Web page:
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The Two PTSD Symptoms I Struggle With the Most

In the diagnostic criteria for Post-traumatic stress disorder (PTSD), there are different clusters of symptoms. For example, intrusion symptoms such as nightmares and flashbacks that cause the person to re-experience their trauma. These generally last until the traumatic event has been processed and stored properly in long-term memory.

The internal pressure pot

In my own struggle with PTSD, the symptoms I find myself most ashamed of are the irritability and anger. Irritability can be a result of alterations in arousal and reactivity after trauma. These responses form their own cluster of symptoms such as hypervigilance, difficulty concentrating or sleeping, a heightened startle reaction and even aggression. In our society, anger is an emotion that gets a negative rep. Showing anger publicly is looked down upon. You are assumed to be dangerous, scary and out of control.

I often feel like I have an internal pressure pot simmering within me. Despite my desperate attempts to keep it under control, circumstances are often stacked up against me and eventually it blows. When I say it blows, it blows.

It’s almost an out-of-body experience, watching the rage consume all rationale. I become like a caged animal. Agitated, fearful, aggressive and desperate to escape. I scream, I shout, I cry and often I hurt myself in a warped attempt to regain control. These episodes can last for hours until exhaustion takes over and I’m able to force the lid back on.

Then comes the shame

Once the dust has settled, I am filled with crushing shame over my actions. I worry about all the people who have witnessed my vulnerability. People in the street and often my neighbors. I get so desperately embarrassed. I have had members of the public stare, make horrible comments and honk their car horns at me. They are seeing only the anger — a person overcome by an emotion that they consider to be profoundly negative.

What they don’t see is the fear and the hurt. They don’t see a vulnerable, mentally ill person who has spent day after day reliving the worst moments of their life. A person who doesn’t sleep without nightmares. They don’t see the depression, the anxiety, the suicidal thoughts, the fearful little girl who is trying to muddle her way through life in a grown-up body. They don’t see a person who needs love, gentleness, understanding and for someone to help them de-escalate, because they’ve lost the capacity to do it on their own.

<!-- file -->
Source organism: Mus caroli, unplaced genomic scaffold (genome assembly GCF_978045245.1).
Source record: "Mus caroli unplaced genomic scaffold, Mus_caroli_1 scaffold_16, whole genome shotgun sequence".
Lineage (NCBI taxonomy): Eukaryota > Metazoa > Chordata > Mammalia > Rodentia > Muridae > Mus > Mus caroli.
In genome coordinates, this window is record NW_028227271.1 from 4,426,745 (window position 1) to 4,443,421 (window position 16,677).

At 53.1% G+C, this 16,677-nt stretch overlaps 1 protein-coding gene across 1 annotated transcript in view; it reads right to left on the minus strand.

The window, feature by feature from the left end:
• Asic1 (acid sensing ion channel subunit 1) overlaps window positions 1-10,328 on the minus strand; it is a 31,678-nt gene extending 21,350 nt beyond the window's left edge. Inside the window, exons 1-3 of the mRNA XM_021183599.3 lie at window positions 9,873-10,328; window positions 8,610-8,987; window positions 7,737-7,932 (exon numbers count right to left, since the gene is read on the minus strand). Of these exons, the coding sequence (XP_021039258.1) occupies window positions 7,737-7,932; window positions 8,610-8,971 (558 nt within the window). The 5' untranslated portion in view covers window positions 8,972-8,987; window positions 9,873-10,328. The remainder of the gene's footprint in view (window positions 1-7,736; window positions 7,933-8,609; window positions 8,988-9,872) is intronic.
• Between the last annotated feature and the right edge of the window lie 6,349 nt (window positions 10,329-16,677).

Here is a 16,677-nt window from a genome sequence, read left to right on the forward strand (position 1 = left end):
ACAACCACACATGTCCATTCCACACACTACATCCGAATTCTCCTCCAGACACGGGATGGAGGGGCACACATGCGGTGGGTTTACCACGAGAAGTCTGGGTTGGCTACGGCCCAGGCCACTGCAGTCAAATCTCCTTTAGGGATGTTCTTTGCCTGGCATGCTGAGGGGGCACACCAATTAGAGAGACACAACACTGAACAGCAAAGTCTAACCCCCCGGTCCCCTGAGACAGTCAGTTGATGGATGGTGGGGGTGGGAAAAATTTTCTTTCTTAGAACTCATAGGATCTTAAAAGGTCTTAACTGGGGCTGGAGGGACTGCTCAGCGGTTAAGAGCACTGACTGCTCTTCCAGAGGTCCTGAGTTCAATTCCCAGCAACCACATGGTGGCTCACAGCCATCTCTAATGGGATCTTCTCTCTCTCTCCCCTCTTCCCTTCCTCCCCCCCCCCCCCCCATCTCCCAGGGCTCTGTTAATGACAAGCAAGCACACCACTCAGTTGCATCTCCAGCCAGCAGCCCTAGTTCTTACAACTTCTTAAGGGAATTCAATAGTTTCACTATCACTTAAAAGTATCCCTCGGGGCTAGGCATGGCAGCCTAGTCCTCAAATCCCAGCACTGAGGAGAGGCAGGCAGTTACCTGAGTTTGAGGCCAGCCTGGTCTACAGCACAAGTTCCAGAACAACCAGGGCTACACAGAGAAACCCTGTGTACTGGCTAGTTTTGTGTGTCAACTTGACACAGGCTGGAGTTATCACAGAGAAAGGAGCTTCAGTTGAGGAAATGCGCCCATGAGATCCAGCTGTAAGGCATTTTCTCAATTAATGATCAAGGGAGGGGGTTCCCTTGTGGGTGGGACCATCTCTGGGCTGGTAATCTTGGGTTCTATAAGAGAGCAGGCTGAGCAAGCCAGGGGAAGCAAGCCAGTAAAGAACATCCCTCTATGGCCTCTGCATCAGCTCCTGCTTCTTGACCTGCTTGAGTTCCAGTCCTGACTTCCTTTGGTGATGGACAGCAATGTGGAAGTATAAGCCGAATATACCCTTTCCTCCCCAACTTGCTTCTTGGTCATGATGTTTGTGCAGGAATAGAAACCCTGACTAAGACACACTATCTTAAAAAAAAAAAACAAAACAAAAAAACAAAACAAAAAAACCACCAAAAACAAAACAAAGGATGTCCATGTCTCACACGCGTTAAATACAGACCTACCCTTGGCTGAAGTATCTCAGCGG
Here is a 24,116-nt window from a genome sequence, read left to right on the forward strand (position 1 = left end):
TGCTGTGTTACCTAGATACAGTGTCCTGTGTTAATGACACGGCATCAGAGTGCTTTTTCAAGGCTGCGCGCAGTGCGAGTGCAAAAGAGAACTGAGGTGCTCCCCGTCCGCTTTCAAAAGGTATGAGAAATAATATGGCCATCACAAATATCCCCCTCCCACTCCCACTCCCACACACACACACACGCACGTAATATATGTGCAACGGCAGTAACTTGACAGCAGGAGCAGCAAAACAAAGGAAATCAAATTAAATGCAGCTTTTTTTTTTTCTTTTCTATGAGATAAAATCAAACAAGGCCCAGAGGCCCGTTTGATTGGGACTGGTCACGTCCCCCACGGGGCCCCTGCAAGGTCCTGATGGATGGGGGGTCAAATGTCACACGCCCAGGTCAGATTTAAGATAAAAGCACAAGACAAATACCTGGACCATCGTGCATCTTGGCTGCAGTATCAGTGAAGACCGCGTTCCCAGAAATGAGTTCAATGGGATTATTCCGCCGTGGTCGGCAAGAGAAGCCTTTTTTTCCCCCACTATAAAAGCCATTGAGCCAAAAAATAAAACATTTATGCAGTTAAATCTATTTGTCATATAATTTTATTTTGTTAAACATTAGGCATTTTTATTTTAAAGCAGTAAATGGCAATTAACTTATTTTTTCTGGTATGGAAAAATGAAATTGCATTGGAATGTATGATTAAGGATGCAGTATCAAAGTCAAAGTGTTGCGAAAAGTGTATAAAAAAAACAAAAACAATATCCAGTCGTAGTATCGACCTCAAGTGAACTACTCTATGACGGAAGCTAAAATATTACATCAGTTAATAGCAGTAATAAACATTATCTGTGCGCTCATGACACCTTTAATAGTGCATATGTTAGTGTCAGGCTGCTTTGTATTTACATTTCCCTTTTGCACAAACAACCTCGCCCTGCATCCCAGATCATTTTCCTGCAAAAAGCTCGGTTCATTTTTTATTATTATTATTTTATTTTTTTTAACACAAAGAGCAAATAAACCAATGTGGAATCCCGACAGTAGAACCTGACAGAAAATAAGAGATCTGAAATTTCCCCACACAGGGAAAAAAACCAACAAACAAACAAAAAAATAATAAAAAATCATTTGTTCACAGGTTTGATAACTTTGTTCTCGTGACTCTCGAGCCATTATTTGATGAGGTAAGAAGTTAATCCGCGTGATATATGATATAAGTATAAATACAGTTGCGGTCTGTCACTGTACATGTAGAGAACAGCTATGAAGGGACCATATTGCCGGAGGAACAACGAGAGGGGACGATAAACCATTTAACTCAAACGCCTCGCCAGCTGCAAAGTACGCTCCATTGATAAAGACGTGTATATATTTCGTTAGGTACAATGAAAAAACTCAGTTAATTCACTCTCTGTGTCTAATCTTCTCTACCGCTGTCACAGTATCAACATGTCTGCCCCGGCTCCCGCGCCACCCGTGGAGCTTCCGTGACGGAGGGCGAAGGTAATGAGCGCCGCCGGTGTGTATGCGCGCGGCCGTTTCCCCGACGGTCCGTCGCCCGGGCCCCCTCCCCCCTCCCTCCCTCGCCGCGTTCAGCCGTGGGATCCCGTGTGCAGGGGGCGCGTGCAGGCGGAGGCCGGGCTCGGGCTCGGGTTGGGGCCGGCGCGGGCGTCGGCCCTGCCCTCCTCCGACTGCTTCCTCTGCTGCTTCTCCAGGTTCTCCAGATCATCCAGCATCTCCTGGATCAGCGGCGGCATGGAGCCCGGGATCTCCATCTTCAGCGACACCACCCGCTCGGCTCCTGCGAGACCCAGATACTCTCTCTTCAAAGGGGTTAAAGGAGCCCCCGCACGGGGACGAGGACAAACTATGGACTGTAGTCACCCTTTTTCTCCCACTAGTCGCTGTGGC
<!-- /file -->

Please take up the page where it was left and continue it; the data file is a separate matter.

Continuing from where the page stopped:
Regaining control

If my story sounds familiar, all is not lost. There are techniques and things you can do to manage the symptoms, so the outbursts become few and far between.

Write about your emotions

Keep a journal. Don’t let your thoughts and emotions fester in your head. Many find getting things down on paper a cathartic and therapeutic experience. Bottling up your emotions increases the likelihood that they will spill out in more destructive ways later down the line.

Find a physical outlet

Punch or scream in a pillow or invest in a punching bag to let off steam. Alternatively, go for a run or throw paint at a canvas. Find something that gets your heart rate pumping and gets rid of the horrible energy that builds when you’re angry.

Reduce external stimuli

People with PTSD are often hypervigilant, which means they have more sensory sensitivity than the average person. Feeling bombarded by noise, sights, smells or touch can cause irritability and panic. When possible, try and keep to environments where external distraction is minimal.

Ask for help

You don’t have to do this all on your own. Reach out to loved ones and friends. Explain the situation to them and discuss the warning signs that things are becoming too overwhelming and what may be helpful for them in these situations. Alternatively, seek out a therapist who has experience in trauma-related conditions and discuss possible strategies with them. Things can improve, and you can regain control over your disorder.

Getty image by phaustov